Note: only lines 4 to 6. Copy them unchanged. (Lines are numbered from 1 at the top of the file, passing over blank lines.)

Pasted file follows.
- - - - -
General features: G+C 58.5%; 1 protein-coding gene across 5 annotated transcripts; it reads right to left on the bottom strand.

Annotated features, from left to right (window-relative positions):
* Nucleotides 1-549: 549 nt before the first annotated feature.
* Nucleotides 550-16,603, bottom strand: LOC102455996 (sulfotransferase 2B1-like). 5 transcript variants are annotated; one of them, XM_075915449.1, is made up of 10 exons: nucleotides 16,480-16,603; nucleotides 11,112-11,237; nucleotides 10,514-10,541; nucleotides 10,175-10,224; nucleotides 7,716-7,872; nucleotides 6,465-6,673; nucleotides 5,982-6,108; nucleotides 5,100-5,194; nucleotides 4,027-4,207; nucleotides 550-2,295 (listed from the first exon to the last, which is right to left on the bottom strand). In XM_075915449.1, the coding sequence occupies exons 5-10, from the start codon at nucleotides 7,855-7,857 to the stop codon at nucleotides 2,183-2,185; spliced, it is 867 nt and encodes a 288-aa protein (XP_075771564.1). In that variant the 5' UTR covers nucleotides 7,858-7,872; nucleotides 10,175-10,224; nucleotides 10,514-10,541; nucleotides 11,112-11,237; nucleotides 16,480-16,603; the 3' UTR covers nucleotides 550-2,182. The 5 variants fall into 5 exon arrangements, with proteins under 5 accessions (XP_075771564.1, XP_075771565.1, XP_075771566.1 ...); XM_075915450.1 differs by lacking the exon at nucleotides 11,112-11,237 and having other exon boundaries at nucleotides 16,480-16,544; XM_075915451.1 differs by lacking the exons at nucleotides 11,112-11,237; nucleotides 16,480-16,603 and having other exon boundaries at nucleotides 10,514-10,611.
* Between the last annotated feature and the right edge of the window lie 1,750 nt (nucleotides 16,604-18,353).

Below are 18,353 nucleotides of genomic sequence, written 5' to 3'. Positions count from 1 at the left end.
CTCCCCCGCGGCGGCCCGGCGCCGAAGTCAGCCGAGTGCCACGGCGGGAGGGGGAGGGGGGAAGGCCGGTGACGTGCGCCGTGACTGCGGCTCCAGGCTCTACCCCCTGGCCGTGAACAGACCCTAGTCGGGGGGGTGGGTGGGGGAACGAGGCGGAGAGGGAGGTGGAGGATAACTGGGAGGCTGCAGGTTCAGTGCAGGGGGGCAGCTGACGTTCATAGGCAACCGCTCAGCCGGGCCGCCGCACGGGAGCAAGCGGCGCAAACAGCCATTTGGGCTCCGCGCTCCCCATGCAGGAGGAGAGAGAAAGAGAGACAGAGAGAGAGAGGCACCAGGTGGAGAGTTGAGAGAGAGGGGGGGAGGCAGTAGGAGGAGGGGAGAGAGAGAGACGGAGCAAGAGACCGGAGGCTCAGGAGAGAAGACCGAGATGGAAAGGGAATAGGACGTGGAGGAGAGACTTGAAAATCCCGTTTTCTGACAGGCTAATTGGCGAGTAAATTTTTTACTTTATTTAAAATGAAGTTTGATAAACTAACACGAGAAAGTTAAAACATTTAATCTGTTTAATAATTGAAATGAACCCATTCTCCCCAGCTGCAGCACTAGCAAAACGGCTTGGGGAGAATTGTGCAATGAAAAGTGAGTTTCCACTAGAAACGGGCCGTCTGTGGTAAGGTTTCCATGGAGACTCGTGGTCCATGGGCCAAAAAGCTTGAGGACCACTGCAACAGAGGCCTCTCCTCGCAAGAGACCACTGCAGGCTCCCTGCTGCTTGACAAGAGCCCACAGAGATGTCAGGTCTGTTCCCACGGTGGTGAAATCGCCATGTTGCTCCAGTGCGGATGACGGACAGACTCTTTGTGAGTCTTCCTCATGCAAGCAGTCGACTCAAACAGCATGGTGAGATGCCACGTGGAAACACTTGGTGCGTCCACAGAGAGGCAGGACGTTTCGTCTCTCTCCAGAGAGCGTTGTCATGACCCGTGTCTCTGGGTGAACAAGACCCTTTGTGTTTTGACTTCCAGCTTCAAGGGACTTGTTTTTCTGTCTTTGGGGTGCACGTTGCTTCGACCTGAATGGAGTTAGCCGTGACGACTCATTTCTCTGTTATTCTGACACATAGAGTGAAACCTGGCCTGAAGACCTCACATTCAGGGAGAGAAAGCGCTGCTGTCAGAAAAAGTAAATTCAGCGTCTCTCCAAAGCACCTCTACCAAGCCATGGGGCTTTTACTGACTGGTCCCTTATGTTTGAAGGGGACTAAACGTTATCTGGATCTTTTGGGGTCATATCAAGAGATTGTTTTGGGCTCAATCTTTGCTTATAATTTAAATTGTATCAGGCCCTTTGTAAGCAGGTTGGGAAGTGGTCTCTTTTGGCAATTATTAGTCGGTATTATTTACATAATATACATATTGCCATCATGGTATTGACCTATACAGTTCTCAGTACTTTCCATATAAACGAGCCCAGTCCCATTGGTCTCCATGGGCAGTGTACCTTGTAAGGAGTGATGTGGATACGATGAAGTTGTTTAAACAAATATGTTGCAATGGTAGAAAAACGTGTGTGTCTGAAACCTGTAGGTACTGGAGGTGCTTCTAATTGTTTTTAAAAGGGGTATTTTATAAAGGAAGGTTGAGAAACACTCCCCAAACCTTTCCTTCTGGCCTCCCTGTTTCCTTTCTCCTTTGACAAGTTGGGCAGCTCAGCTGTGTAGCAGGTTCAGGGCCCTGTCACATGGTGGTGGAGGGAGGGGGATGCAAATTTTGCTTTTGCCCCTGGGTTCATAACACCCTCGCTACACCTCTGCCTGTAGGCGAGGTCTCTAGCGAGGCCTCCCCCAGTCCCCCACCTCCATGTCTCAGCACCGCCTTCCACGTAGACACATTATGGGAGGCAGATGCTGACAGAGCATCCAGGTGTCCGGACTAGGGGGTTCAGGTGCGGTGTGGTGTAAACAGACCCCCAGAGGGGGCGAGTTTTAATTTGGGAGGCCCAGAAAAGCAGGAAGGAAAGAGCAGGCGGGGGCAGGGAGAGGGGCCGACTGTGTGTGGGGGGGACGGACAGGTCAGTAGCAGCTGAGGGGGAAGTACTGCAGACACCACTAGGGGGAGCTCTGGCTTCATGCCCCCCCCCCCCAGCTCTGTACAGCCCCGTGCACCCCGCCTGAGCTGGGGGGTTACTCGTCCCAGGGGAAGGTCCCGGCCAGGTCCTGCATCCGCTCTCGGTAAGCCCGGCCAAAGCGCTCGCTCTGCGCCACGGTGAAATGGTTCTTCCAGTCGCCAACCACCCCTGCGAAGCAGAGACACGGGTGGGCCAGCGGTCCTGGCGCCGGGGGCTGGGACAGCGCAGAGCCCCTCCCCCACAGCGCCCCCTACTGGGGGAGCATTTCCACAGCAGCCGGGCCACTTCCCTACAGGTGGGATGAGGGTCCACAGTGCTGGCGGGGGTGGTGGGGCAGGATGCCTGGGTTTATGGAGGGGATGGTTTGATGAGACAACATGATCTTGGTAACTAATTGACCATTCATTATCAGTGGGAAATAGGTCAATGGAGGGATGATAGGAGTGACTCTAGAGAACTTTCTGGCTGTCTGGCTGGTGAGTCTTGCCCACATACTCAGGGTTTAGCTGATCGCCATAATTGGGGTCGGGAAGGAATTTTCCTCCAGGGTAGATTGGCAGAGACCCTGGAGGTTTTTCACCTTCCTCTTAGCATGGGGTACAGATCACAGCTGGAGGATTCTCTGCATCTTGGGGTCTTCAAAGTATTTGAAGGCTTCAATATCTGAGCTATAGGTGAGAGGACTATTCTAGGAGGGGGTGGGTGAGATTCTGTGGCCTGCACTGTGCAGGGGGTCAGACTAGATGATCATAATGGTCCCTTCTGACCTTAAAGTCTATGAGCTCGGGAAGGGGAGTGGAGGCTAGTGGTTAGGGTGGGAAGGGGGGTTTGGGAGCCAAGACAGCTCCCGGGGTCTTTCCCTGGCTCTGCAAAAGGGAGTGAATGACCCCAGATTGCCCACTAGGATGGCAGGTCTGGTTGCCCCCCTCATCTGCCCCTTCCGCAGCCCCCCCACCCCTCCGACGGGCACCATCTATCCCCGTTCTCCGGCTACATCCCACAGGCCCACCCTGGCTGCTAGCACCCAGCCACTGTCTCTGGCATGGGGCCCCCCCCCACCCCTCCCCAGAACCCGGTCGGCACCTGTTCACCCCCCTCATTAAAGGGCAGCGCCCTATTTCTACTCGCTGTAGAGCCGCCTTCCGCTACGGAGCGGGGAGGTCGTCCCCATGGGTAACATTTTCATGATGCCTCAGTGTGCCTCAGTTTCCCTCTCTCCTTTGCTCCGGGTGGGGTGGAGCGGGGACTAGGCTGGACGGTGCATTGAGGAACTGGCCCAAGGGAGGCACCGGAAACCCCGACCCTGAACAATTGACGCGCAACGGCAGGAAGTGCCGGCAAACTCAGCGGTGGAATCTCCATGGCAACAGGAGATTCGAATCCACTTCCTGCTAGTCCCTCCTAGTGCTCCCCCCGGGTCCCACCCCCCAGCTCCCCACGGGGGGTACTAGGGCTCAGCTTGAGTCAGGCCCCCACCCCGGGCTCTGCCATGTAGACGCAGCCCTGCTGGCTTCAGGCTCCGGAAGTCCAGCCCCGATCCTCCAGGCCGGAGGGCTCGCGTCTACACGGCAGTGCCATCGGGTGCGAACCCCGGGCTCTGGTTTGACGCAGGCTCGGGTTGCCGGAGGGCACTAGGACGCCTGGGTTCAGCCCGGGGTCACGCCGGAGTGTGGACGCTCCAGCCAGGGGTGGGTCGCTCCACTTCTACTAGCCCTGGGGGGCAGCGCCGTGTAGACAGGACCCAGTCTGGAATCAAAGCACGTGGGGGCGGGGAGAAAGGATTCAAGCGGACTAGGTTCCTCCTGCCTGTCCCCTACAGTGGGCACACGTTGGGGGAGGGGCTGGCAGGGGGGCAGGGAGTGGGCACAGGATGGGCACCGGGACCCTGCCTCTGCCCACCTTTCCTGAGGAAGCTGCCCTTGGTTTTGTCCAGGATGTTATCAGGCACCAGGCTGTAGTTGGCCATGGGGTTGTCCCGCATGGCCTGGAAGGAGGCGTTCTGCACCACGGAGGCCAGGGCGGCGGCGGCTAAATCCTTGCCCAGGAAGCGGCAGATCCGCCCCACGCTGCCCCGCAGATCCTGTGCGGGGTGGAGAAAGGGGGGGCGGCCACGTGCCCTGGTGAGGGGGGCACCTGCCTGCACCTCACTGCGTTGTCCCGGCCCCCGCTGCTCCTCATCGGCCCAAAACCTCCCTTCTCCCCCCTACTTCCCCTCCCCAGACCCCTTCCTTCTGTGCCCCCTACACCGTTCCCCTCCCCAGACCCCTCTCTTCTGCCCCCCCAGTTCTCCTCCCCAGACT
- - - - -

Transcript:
* Nucleotides 550-16,603, bottom strand: LOC102455996 (sulfotransferase 2B1-like). 5 transcript variants are annotated; one of them, XM_075915449.1, is made up of 10 exons: nucleotides 16,480-16,603; nucleotides 11,112-11,237; nucleotides 10,514-10,541; nucleotides 10,175-10,224; nucleotides 7,716-7,872; nucleotides 6,465-6,673; nucleotides 5,982-6,108; nucleotides 5,100-5,194; nucleotides 4,027-4,207; nucleotides 550-2,295 (listed from the first exon to the last, which is right to left on the bottom strand). In XM_075915449.1, the coding sequence occupies exons 5-10, from the start codon at nucleotides 7,855-7,857 to the stop codon at nucleotides 2,183-2,185; spliced, it is 867 nt and encodes a 288-aa protein (XP_075771564.1). In that variant the 5' UTR covers nucleotides 7,858-7,872; nucleotides 10,175-10,224; nucleotides 10,514-10,541; nucleotides 11,112-11,237; nucleotides 16,480-16,603; the 3' UTR covers nucleotides 550-2,182. The 5 variants fall into 5 exon arrangements, with proteins under 5 accessions (XP_075771564.1, XP_075771565.1, XP_075771566.1 ...); XM_075915450.1 differs by lacking the exon at nucleotides 11,112-11,237 and having other exon boundaries at nucleotides 16,480-16,544; XM_075915451.1 differs by lacking the exons at nucleotides 11,112-11,237; nucleotides 16,480-16,603 and having other exon boundaries at nucleotides 10,514-10,611.
* Between the last annotated feature and the right edge of the window lie 1,750 nt (nucleotides 16,604-18,353).

Below are 18,353 nucleotides of genomic sequence, written 5' to 3'. Positions count from 1 at the left end.